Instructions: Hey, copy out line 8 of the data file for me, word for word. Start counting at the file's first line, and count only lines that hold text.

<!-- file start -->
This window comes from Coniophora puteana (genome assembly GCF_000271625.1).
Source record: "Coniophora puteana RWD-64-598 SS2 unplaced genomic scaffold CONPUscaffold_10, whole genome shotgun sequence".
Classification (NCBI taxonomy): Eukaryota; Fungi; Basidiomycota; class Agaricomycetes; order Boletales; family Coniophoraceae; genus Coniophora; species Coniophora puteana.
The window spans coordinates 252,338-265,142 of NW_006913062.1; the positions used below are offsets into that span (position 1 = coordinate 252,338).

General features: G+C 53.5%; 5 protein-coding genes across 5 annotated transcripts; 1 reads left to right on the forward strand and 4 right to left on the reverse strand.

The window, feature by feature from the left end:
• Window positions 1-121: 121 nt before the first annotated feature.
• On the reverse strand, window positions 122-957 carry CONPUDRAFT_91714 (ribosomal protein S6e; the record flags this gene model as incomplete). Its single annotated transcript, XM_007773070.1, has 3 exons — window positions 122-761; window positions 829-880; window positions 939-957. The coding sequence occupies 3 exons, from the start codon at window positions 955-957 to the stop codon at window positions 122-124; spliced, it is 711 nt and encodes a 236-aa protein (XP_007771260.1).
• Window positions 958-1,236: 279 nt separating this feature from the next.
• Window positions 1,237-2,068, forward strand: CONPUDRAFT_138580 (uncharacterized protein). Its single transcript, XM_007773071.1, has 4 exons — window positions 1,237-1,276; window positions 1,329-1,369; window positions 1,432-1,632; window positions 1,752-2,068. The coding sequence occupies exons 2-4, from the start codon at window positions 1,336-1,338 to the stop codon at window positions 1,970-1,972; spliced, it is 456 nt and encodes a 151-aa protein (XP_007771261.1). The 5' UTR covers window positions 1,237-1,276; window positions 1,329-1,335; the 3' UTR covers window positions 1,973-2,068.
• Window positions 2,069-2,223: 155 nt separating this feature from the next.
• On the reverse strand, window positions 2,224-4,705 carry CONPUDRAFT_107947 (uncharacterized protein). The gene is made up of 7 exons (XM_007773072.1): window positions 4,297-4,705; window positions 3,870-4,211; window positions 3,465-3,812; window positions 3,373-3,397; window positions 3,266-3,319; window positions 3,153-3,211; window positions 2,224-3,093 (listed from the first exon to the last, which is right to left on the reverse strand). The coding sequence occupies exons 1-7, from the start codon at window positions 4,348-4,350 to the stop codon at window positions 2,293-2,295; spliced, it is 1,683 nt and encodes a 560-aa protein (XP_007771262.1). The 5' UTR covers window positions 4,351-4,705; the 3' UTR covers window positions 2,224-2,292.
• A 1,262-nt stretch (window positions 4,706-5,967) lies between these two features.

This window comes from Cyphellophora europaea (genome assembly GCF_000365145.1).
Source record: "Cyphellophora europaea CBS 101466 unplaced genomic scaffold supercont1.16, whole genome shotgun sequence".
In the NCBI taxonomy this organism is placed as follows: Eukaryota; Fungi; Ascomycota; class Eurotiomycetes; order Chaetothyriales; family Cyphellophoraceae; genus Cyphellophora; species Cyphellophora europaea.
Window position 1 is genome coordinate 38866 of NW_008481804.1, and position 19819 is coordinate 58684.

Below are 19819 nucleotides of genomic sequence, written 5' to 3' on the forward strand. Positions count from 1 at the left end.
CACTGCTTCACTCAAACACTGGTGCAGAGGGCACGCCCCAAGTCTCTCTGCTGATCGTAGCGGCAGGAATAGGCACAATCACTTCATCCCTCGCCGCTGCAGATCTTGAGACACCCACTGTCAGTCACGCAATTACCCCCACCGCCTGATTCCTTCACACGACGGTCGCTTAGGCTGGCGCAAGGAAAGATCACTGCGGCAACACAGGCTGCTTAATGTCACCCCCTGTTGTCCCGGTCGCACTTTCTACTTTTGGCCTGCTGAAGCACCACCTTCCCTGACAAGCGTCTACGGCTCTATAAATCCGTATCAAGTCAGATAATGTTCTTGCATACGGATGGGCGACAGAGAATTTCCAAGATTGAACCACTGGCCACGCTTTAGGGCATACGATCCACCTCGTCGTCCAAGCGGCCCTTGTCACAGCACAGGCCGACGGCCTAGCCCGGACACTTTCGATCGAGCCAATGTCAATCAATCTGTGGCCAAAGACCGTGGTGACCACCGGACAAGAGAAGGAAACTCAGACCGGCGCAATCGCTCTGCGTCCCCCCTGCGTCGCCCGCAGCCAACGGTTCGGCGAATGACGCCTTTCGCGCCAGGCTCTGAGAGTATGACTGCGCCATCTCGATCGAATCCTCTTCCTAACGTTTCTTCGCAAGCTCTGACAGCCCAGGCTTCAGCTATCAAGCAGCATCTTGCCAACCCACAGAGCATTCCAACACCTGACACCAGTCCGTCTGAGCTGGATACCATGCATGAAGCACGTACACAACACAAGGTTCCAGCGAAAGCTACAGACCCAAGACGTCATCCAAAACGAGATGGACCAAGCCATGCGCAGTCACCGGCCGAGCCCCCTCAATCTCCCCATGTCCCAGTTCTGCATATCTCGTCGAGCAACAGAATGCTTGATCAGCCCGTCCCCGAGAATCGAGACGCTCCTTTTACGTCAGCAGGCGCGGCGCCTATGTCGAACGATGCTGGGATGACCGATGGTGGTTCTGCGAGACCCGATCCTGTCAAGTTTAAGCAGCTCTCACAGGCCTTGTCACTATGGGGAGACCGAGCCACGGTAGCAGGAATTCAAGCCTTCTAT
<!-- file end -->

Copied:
• On the reverse strand, window positions 122-957 carry CONPUDRAFT_91714 (ribosomal protein S6e; the record flags this gene model as incomplete). Its single annotated transcript, XM_007773070.1, has 3 exons — window positions 122-761; window positions 829-880; window positions 939-957. The coding sequence occupies 3 exons, from the start codon at window positions 955-957 to the stop codon at window positions 122-124; spliced, it is 711 nt and encodes a 236-aa protein (XP_007771260.1).